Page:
You may have noticed that the Compulsive Hooker has had its fair share of issues with England rugby since the blog’s inception. We have castigated Martin Johnson, Steve Borthwick and, more recently, Nick Easter and Mike Tindall mercilessly – the years of ‘rebuilding’ and hurt took their toll you see. However, faced with a result that is as impressive on paper as it was in the performance; we feel that it is time to set aside the negativity and once more take pride in England rugby.

Southern hemisphere supporters (and possibly anyone non-English) will undoubtedly laugh at the headlines and lead paragraphs in almost all English media reports on the game this morning. Without fail there is some mention of the World Cup and how England have sounded ‘a World Cup warning’. Whilst this is still probably jumping the gun until the levels of consistency have been raised to close to 2003 levels, it is not entirely an unfounded statement. The rest of the world are of course very familiar with the English media’s propensity to get over excited (just look at the football team!) but in many ways you can’t blame them – it was truly an awesome performance and one that was genuinely exciting.

It is rare to see a northern hemisphere side dominate a Tri Nations team. Even in the glory days of English rugby back in 2001-3 when England didn’t lose to any of these sides for 3 years, the games were not often as one sided as yesterday. Using memory alone, the only examples of this we could come up with were when England put 50 points on South Africa in 2002, and possibly the test in Sydney just prior to the World Cup when England ran out winners 25-17 in an entirely dominant display. There may well have been more – our memory is not perfect – but certainly with wins rare over the past 7 years, the manner of it was entirely unexpected.

In our pre-match predictions we had suggested that England had a reasonable chance and would secure a win by one score. With England playing some of the finest rugby we have seen from men in shirts bearing the red rose (we quite liked the ‘anthracite’ shirts ourselves…), the result of the game was never really in doubt from the moment Ashton crossed for his first try and England went 10-0 up.

The catalyst, as always these days, in good things from England was the 20 year old Ben Youngs. Deservedly Man of the Match, he did not take an incorrect decision all game and excelled in that old rugby adage of  ‘playing what’s in front of him’. His vision and step to put first Lawes and then Ashton away down the right was audacious and, quite simply, breathtaking.

Ashton, after a quiet game against the All Blacks, was excellent and showed outstanding pace to beat Drew Mitchell to the line on his 80 yard dash for his second try. Whilst he was undoubtedly brilliant, it was the other winger in the form of Mark Cueto who appeared to have been reborn and caught our eye. Over the past couple of years Cueto has been a solid, intelligent but unexciting presence on the wing – rarely providing the go forward of yesteryear. At Twickenham yesterday he was back to his inventive and dangerous best; on several occasions breaking through holes in the Aussie defence and generally being very difficult to put down.

In truth this was a great team performance and it would be wrong to pick out individuals too much but others that caught the eye included Tom Croft, Courtney Lawes, Ben Foden and Shontayne Hape. Even the victim of many a rant on this website, Nick Easter, provided a good link and go forward when he had the ball. Our doubts about him remain – he is too slow and still seems to knock on too much – but until Haskell or someone similar puts their hand up, he’s fine. Tindall, too, had a good game after a particularly average showing against the AB’s and despite looking ponderous on occasions provides an experienced head. Similarly to Easter, it would be nice to have a dynamic young 13 coming through but until this happens  Johnson should continue selecting him.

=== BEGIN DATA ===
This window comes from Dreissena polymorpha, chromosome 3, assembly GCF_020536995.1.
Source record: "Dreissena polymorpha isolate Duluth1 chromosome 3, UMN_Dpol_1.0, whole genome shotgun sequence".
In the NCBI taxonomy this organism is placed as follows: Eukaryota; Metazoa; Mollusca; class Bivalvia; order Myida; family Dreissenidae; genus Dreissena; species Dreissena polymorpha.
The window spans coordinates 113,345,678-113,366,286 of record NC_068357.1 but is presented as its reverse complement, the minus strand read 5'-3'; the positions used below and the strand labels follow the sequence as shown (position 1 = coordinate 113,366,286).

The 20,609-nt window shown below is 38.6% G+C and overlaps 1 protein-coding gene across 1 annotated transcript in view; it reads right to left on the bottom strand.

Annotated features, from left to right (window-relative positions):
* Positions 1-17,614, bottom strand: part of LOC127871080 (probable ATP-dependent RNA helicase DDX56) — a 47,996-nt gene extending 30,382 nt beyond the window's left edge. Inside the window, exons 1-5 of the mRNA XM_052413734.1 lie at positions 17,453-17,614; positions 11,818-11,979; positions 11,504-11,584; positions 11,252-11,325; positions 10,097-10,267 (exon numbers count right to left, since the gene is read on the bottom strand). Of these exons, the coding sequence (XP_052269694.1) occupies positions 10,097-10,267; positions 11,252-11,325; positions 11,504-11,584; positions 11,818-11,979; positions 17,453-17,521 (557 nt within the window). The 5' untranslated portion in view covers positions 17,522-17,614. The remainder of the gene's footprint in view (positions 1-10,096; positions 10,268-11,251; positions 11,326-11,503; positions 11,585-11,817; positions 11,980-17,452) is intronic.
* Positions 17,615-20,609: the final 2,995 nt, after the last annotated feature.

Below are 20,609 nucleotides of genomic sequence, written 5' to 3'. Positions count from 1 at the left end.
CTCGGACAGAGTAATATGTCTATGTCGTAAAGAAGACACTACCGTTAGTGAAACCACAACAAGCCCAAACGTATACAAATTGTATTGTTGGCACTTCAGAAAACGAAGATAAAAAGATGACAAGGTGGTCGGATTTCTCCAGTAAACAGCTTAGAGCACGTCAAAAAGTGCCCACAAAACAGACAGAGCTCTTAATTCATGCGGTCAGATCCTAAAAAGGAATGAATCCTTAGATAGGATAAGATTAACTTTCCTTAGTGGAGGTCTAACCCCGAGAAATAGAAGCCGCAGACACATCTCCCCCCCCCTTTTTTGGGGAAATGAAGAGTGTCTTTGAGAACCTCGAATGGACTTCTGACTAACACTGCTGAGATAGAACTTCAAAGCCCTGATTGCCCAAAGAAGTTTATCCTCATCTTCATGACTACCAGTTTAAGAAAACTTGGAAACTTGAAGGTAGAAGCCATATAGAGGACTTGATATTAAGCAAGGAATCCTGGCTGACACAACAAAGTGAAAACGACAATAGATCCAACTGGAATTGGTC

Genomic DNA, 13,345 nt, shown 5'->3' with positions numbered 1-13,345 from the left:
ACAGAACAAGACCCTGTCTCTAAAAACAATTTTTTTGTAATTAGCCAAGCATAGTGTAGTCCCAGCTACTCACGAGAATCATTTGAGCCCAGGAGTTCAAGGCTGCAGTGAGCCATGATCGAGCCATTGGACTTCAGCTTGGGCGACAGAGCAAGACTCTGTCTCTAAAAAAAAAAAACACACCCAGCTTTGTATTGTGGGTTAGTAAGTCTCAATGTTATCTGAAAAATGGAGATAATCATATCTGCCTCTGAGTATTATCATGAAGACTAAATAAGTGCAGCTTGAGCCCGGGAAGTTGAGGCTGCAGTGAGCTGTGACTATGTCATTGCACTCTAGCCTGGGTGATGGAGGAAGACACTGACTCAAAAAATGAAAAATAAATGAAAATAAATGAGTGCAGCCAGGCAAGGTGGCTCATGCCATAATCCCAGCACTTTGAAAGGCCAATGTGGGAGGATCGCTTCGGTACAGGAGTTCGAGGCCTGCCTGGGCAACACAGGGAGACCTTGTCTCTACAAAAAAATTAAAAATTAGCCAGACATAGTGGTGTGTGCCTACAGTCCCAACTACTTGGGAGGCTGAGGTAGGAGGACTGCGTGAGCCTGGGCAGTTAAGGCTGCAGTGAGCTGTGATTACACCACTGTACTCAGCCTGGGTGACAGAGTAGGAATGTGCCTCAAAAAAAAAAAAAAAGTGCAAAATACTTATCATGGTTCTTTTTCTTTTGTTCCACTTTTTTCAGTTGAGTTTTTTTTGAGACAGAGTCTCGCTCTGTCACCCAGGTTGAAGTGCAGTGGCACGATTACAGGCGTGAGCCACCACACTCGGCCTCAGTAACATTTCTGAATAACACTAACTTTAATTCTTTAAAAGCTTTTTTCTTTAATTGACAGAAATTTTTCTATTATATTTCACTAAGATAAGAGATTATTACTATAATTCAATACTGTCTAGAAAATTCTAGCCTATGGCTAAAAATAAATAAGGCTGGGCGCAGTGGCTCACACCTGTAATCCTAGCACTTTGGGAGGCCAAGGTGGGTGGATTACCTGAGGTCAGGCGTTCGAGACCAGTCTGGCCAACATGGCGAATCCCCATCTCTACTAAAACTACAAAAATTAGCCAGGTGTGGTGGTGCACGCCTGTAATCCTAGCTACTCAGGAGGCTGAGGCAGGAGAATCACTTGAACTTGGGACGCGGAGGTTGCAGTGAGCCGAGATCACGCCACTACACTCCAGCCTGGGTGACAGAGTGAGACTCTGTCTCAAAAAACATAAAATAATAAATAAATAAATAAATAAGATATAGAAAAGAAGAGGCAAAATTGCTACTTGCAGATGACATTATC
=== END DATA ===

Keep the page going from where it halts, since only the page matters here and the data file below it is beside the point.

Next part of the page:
Australia will be bitterly disappointed but they were simply not allowed to play. In the backs the outstanding Kurtley Beale played what amounted to a lone hand whilst only Pocock was in evidence in the forwards. As England know only too well, playing with a pack going backwards is almost impossible. All this despite the much vaunted weakness of the Australian game, the front row, not being in evidence at all! They are obviously not a bad team overnight and remain a highly dangerous outfit – albeit one that lacks the necessary consistency.

Finally, a word on the architect of England’s win, Martin Johnson. It is fair to say that we have been fairly damning about Jonno’s regime over the past year. For the first 2 years in charge his lack of experience, coupled with a strange fascination for Steve Borthwick and an aversion to youth, ensured that we were sceptical his credentials. Too often one good performance was followed by three dire ones – but with evidence having been mounting since the France game in March that, just perhaps, it was different this time, we are going to gracefully withdraw from this position. It is clear that now whatever balance Johnson was seeking has been achieved. Most importantly he knows who his first XV is – something that for a long time was simply not clear – and with the timely emergence of Youngs, Foden, Ashton and Lawes there is that added bonus of having some potentially (in Youngs case, already) world class players to pick from.

From our point of view at the Compulsive Hooker, we would also like to say what a pleasure it is to be feeling positive about England rugby once more. To be able to write something without a burning knot of frustration in your stomach is a novel experience and one that we hope England have managed to banish for quite sometime. So well done England, well done Martin Johnson and bring on the Springboks!

Is It Too Late For Johnson?

17 03 2010